Early versus Delayed Umbilical Cord Clamping Leads to Neonatal Anemia
Objective: To evaluate whether Early Cord Clamping (ECC) leads to anemia and Delayed Cord Clamping (DCC) could improve the haematological status of infants.
Patients and Methods: Interventional randomized trial study was carried out over a period of six months from 1st October, 2010 to 31st March 2011 in Gyneco-logy Department Lady Willingdon Hospital, Lahore. A detailed questionnaire was prepared. Total 300 cases were randomly allocated after taking informed con-sent. Venous hematocrit values, Bilirubin levels and ferritin were detected after 24 hours, 48 hours and 3 months of neonatal life and the record entered into proforma.
Results: Neonatal anemia and decreased hematocrit level was found in 32 / 150 (21%) neonates with grea-test significance due to early cord clamping neonatal. While Delayed cord clamping (DCC) resulted with a higher mean hematocrit (45.6 ± 5.6 versus 32.8 ± 7.1 at the end of three months) and hemoglobin concentra-tion (17.4 ± 2.2 g/dL vs 12.5 ± 4.1 g/dL at the end of 3 months), whilst a non-significant difference was obser-ved in mean bilirubin level in DCC group as compared to ECC group (7 ± 2.3 vs 5 ± 3.5 mg/dL in 48 hours). A significant number of infants developed jaundice in DCC group as compared to ECC groups (8% vs 2%; p = 0.016). No infants polycythemia, mother postpartum hemoorhage was seen in both groups. All the jaundice patients recovered with Phototherapy.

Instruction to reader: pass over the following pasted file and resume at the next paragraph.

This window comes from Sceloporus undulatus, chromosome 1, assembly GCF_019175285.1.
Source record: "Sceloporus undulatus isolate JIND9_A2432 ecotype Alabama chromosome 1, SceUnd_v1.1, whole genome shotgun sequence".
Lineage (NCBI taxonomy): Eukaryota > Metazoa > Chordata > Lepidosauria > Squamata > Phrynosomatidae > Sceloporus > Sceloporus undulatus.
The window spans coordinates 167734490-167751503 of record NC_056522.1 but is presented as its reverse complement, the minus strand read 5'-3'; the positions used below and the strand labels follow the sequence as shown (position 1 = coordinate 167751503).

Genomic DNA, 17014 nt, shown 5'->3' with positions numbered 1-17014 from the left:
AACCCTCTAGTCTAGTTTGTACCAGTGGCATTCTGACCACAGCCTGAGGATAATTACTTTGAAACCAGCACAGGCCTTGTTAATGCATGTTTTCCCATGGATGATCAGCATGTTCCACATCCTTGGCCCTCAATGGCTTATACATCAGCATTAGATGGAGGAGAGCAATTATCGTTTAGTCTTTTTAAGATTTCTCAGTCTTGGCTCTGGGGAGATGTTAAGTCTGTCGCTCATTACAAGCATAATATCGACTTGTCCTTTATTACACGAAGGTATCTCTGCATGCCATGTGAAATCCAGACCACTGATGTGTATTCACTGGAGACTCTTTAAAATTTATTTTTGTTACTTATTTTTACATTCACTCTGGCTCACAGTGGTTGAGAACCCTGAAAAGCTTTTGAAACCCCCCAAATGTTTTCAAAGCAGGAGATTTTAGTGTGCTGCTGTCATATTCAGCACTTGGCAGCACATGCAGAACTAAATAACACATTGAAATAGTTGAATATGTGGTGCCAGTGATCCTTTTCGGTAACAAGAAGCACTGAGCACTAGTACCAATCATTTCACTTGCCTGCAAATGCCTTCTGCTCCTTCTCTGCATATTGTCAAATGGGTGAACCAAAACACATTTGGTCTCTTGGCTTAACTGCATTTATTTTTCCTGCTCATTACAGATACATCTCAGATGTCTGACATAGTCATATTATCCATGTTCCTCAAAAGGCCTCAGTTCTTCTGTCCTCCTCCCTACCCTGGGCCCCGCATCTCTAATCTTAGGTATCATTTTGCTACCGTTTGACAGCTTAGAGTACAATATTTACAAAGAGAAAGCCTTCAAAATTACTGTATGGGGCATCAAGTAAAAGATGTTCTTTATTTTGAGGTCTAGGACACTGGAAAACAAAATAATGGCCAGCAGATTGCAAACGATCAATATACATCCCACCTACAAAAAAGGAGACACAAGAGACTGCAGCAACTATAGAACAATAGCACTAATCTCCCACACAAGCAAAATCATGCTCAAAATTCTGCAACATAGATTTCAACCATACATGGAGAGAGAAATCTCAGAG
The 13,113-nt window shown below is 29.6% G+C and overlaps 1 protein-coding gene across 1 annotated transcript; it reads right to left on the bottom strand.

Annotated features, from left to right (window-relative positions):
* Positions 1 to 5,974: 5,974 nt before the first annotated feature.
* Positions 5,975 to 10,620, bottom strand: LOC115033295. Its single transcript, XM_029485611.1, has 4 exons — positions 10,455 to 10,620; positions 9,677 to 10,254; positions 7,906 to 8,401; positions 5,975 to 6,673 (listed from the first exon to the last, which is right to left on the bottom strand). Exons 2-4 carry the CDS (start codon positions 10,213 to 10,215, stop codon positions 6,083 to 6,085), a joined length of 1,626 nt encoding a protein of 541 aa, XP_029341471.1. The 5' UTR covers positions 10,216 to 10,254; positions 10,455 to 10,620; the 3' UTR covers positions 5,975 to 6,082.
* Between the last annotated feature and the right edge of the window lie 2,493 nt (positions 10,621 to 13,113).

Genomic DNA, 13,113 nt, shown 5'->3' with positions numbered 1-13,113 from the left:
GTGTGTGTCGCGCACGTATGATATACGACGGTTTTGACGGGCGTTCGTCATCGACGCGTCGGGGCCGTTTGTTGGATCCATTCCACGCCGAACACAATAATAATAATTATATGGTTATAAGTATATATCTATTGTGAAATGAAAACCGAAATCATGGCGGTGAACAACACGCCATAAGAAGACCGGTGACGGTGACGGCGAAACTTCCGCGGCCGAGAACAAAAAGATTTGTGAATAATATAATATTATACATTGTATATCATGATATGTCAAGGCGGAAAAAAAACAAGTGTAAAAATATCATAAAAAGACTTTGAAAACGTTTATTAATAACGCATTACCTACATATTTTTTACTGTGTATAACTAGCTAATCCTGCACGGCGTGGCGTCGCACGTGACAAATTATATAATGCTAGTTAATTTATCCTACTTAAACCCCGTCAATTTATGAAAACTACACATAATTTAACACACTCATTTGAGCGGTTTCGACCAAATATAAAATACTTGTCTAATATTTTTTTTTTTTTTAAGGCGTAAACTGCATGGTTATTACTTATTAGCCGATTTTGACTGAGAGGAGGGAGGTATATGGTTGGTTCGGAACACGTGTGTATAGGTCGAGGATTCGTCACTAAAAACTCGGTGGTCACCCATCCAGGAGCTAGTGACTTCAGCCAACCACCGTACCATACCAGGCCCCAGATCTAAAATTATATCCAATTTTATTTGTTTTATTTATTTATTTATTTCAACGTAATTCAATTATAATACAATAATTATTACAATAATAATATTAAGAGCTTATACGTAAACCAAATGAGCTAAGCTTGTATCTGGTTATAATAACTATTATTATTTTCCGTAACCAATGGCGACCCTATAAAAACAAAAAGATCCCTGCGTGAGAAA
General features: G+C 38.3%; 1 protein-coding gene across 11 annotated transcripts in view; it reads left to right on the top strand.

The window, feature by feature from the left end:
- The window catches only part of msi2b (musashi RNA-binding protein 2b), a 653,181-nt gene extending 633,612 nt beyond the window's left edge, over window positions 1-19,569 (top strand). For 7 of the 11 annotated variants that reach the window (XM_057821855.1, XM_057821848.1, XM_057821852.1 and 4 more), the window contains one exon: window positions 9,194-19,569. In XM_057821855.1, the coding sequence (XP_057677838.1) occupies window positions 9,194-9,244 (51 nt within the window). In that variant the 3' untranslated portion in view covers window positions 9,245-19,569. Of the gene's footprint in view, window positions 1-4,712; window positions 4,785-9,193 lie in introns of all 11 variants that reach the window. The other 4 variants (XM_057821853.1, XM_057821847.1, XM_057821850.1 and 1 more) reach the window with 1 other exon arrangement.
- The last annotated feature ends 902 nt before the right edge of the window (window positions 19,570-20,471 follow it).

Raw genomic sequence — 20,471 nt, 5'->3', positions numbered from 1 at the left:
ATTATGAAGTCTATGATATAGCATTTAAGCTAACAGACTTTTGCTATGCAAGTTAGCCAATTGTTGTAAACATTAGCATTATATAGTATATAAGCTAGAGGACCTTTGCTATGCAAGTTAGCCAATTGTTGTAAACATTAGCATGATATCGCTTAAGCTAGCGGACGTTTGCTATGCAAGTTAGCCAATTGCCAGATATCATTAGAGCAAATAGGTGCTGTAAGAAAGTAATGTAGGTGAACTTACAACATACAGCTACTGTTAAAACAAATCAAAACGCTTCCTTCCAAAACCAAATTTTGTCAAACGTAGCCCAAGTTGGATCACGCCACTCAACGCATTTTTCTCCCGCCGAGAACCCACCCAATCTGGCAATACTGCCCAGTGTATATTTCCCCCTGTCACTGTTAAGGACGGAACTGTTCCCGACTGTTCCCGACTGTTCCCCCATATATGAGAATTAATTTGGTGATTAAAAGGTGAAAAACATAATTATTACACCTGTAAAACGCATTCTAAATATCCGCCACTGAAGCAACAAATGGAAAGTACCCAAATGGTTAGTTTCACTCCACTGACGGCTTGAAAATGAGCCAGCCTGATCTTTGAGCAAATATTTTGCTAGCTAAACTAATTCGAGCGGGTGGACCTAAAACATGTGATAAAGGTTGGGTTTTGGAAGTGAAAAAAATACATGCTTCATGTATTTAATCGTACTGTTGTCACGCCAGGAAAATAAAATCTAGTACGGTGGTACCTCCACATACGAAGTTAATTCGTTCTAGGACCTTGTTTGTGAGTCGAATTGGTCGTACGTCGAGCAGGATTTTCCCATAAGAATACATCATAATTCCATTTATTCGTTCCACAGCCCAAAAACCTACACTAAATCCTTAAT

Conclusion: To get the normal hematocrit level in term infants, it is very necessary to avoid early cord clamping and this practice should be changed in mode-rn obstetrical practice as it is not the standard method and the cause of iron deficiency anemia. Delayed cord clamping method increases mean neonatal hematocrit, hemoglobins within a physiologic range and save from developing iron deficiency anaemia although delaying clamping increases the risk of jaundice requiring pho-totherapy.
Key words: Early Clamping, Hematocrit, Neonatal anemia, Umbilical Cord.
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